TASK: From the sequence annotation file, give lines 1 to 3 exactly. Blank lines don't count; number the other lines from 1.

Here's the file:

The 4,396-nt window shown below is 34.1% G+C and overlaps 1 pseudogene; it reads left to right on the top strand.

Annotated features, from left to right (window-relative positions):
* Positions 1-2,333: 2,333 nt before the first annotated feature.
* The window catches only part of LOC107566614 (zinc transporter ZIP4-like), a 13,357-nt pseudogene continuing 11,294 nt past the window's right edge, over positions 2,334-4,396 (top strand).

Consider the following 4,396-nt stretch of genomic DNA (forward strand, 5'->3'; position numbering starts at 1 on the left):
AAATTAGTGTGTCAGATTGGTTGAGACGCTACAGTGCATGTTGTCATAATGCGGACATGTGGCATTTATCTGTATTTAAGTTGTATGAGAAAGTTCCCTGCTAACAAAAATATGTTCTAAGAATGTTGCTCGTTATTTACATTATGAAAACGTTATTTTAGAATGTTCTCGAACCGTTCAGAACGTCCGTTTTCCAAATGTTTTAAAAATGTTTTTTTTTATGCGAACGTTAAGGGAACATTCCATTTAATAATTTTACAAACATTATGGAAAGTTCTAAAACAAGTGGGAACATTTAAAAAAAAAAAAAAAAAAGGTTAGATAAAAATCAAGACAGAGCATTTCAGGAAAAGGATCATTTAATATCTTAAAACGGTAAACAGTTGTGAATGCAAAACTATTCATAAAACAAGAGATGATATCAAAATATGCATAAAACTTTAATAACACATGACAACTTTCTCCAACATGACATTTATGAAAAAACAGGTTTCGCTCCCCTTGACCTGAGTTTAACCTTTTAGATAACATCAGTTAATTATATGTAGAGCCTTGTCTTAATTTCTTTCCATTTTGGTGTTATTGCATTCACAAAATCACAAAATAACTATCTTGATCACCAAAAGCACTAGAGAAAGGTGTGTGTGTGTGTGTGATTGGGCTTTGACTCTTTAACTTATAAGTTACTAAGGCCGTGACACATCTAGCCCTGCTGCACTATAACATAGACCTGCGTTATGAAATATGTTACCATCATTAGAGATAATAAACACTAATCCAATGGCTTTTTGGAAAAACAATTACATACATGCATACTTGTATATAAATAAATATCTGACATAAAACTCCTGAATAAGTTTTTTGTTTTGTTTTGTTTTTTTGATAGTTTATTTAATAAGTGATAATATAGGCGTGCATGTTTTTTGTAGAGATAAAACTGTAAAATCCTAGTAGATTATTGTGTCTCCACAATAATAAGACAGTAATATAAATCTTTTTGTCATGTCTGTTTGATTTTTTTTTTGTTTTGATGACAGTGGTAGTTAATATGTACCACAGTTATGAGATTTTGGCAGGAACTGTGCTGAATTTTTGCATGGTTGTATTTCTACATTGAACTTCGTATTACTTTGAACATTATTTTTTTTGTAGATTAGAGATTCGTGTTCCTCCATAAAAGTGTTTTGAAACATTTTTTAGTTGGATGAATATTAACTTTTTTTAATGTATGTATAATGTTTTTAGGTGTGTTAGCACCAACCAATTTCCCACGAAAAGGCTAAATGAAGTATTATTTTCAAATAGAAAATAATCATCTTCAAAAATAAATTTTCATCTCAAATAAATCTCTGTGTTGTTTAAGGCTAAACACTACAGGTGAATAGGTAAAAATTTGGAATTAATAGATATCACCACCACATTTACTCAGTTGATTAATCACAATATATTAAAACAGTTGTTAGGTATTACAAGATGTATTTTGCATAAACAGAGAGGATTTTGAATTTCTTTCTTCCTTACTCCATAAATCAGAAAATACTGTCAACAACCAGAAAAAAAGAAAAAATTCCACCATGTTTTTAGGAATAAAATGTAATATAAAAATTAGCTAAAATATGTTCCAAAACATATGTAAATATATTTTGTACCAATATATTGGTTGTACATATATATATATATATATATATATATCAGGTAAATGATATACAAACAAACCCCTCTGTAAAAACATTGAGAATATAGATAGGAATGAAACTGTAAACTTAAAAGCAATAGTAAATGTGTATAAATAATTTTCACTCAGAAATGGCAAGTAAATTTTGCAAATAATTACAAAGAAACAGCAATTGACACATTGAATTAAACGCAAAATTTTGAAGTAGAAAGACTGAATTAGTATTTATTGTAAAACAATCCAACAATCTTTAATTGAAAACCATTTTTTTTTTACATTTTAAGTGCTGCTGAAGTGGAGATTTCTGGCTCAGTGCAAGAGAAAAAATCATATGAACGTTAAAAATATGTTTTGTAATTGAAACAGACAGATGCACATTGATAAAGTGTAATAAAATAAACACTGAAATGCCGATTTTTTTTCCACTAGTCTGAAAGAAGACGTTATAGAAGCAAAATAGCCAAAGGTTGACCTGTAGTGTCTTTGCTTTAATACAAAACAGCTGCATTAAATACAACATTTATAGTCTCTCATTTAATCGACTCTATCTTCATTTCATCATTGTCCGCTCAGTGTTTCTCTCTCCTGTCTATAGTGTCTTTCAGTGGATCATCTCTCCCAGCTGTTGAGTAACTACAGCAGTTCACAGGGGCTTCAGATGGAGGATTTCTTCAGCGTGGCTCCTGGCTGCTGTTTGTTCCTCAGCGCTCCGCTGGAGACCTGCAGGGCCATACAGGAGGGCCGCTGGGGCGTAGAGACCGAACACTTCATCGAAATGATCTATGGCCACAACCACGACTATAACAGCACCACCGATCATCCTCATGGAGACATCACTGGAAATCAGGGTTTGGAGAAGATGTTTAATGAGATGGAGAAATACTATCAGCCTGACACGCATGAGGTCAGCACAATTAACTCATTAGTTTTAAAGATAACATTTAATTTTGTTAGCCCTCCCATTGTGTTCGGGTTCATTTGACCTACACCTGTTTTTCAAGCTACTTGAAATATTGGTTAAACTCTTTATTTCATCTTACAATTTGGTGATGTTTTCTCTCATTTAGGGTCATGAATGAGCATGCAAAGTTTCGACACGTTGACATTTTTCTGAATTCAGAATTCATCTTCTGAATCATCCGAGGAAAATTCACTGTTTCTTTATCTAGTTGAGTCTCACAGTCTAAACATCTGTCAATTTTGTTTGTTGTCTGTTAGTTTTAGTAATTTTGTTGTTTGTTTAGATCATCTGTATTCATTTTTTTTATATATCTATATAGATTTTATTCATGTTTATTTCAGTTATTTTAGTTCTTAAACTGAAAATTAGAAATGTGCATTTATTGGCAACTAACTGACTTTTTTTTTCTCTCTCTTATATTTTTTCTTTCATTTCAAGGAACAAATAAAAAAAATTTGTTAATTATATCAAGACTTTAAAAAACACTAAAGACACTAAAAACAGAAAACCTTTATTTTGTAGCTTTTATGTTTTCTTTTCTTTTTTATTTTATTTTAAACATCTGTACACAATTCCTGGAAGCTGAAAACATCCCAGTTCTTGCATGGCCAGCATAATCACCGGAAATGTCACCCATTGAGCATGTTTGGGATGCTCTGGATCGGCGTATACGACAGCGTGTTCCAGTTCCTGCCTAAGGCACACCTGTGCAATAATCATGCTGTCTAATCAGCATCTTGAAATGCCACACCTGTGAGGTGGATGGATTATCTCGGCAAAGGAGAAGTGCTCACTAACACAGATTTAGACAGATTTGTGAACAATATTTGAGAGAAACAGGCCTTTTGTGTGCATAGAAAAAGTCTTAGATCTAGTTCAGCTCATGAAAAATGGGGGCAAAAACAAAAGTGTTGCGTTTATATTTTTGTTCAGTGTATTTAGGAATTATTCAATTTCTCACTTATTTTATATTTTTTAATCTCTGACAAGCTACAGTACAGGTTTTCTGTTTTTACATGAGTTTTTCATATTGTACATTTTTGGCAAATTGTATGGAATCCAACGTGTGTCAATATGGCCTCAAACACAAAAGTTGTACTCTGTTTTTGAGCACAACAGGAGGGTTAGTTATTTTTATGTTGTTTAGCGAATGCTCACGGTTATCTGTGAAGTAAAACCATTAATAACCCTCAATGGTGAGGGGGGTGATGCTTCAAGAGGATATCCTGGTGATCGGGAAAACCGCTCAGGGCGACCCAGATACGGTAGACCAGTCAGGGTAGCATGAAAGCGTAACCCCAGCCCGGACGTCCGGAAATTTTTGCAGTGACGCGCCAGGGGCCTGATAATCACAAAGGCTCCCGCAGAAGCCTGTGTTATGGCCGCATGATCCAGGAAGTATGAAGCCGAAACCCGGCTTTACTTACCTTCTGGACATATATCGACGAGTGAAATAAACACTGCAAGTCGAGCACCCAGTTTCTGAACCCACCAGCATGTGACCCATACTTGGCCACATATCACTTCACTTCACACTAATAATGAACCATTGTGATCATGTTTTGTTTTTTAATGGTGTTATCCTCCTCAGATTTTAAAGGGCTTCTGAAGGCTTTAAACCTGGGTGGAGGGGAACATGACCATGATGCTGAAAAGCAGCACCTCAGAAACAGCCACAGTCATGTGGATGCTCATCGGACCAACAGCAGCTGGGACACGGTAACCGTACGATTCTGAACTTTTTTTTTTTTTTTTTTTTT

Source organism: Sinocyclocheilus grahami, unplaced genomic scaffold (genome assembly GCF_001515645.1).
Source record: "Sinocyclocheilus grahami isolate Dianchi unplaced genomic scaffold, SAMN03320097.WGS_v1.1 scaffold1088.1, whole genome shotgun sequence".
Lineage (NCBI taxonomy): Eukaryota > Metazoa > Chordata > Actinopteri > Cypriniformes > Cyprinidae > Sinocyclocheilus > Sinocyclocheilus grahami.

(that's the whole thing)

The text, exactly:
The 4,396-nt window shown below is 34.1% G+C and overlaps 1 pseudogene; it reads left to right on the top strand.

Annotated features, from left to right (window-relative positions):
* Positions 1-2,333: 2,333 nt before the first annotated feature.